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Remarks at a Meeting With Officials of the State Department and the U.S. Arms Control and Disarmament Agency on the Meetings in Iceland With Soviet General Secretary Gorbachev

October 14, 1986

Well, thank you very much, and welcome of you to come over this afternoon to hear to the White House complex. I wanted all firsthand about our meetings in Iceland, and I have a terrible feeling that almost anything I say is going to have already been said about that trip.

But before I turn to my report, let me first say that I couldn't have gone to Reykjavik without the hard work and dedication, above and beyond the call of duty, of you men and women that I see before me. You labored night and day to get us ready for that first meeting, and I know we sort of sprung it on you at the last minute. I'm grateful to all of you for the fine work you did, and let me say thanks as well to the members of that small team that I took with me to the meeting. They worked around the clock—and I mean that literally. A few of them got no sleep at all while we were there. I've long had great respect for every one of them, and that respect grew even stronger in these 4 days. They were an outstanding team, and all Americans can be proud of them and of the work they did. And you can be proud of the fruit that your work is bearing, for the Reykjavik meeting may have set the stage for a major advance in the U.S.-Soviet relationship.

At Reykjavik the Soviet Union went farther than ever before in accepting our goal of deep reductions in the level of nuclear weapons. For the first time, we got Soviet agreement to a figure of 100 intermediaterange missiles—warheads for each side worldwide, and that was a truly drastic cut. And for the first time we began to hammer out the details of a 50-percent cut in strategic forces over 5 years. And we were just a sentence or two away from agreeing to new talks on nuclear testing. And maybe most important, we were in sight of an historic agreement on completely eliminating the threat of offensive ballistic missiles by 1996. Believe me, the significance of that meeting at Reykjavik is not that we didn't sign agreements in the end; the significance is that we got as close as we did. The progress that we made would've been inconceivable just a few months ago.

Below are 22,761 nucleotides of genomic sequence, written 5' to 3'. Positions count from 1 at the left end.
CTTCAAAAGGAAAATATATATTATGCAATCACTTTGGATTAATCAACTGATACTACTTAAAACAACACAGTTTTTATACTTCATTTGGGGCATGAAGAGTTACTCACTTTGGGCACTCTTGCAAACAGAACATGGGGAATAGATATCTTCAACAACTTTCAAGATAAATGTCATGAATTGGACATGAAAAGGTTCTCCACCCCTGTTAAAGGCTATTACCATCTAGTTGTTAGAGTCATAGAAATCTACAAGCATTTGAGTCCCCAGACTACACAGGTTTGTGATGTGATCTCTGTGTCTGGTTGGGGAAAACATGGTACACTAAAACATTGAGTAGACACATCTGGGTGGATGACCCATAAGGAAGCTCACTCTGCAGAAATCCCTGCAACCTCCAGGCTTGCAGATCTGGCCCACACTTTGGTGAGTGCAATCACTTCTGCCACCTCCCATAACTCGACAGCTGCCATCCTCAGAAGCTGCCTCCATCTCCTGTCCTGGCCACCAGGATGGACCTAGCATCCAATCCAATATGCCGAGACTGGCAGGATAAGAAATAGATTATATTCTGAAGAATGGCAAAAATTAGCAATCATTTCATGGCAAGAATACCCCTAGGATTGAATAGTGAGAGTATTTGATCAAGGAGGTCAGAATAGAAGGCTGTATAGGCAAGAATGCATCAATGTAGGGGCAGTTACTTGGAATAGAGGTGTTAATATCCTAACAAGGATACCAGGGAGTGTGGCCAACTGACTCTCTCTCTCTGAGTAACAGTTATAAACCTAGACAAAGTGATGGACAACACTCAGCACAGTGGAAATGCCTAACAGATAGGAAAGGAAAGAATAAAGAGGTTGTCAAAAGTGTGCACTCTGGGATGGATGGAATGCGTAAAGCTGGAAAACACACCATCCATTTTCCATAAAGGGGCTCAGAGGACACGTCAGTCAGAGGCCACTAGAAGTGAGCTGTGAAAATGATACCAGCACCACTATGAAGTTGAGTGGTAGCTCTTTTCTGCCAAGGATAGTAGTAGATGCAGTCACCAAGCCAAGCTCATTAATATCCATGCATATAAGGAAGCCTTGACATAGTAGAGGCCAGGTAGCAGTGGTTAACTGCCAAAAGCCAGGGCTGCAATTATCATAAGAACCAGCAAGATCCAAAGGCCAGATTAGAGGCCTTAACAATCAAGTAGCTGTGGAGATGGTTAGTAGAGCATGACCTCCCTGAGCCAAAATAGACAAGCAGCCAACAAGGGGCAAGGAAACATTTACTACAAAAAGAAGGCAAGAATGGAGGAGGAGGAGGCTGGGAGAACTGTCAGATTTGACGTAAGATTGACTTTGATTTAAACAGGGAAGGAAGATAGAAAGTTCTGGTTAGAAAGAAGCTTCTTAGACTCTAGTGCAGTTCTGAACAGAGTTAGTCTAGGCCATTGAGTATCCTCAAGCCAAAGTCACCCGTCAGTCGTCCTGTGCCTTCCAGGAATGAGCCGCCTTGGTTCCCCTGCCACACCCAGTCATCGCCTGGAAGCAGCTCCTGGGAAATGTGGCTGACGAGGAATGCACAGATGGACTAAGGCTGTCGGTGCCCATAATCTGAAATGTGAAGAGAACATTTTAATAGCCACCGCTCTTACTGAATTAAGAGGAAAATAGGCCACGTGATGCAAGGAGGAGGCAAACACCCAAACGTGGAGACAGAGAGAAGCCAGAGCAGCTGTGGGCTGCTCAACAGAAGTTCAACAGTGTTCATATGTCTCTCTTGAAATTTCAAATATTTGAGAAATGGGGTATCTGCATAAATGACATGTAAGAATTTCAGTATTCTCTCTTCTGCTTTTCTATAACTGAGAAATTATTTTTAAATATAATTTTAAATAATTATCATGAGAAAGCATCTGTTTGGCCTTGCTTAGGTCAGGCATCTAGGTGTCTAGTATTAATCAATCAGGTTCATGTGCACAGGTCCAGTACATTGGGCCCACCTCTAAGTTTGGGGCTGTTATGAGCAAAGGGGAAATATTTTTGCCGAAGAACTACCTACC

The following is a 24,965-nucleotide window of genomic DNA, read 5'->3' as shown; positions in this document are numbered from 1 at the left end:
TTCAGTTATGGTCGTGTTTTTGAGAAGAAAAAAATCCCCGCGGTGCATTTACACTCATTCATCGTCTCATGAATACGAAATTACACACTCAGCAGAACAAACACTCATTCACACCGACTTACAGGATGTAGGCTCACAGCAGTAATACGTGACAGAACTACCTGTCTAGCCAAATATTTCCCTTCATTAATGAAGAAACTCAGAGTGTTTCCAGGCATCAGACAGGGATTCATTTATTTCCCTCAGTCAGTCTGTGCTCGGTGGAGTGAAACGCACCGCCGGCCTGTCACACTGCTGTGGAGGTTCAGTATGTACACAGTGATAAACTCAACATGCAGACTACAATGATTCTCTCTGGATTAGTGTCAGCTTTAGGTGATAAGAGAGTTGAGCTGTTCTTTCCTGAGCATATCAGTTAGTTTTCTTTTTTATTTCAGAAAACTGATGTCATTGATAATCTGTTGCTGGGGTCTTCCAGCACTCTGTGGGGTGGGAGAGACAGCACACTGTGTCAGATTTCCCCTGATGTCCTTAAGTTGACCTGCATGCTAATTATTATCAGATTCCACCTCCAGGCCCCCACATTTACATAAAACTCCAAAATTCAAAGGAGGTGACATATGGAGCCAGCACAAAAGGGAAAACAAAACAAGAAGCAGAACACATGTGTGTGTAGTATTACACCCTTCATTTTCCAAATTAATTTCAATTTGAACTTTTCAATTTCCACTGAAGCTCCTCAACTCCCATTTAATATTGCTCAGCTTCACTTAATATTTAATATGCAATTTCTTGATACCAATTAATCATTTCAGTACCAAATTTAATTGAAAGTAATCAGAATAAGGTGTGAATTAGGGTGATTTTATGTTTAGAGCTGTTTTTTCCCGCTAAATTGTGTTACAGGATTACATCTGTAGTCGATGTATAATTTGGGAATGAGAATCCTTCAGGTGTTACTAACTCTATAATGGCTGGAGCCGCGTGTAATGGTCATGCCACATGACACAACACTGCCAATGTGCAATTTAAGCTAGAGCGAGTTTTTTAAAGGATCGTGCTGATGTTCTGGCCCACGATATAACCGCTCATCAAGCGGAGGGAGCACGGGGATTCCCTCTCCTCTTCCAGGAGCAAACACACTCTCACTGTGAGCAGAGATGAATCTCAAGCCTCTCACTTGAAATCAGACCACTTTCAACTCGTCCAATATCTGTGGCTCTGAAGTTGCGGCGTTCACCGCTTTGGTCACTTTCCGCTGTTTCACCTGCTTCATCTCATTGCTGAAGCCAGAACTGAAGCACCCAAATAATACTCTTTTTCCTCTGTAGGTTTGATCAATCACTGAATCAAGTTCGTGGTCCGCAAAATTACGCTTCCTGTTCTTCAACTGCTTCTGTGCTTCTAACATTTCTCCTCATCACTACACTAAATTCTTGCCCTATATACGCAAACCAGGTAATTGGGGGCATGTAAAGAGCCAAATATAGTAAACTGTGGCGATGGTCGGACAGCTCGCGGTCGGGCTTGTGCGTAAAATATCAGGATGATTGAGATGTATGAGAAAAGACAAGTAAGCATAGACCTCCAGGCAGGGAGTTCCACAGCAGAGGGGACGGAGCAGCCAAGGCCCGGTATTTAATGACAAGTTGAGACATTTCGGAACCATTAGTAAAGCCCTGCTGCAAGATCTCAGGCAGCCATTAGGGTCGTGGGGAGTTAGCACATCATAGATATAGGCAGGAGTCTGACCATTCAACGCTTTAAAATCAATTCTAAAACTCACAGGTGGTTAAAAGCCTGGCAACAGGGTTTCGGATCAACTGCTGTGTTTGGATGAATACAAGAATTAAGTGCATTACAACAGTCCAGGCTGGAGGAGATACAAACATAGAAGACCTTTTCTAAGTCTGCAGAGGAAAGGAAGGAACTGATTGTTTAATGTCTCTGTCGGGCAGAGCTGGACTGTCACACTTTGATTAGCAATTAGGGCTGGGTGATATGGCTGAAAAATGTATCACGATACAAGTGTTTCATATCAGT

On issue after issue, particularly in the area of arms reduction, we saw that General Secretary Gorbachev was ready for serious bargaining on real arms reductions. And for me, this was especially gratifying. Just 5 1/2 years ago, when we came into office, I said that our objective must be—well, it must not be regulating the growth in nuclear weapons, which is what arms control, as it was known, had been all about. No, I said that our goal must be reducing the number of nuclear weapons, that we had to work to make the world safer, not just control the pace at which it became more dangerous. And now the Soviets, too, are talking about real arms reductions. And let me say that this wouldn't have been possible without the support that we've had from the American people over the last 5 1/2 years. Because the American people have stood behind us as we worked over the years to rebuild our nation's defenses. We went to the Iceland meeting in a position of strength. The Soviets knew that we had the support, not only of a strong America but a united NATO alliance that was going ahead with deployment of Pershing II and ground-launched cruise missiles. So, yes, it was this strength and unity that brought the Soviets to the bargaining table.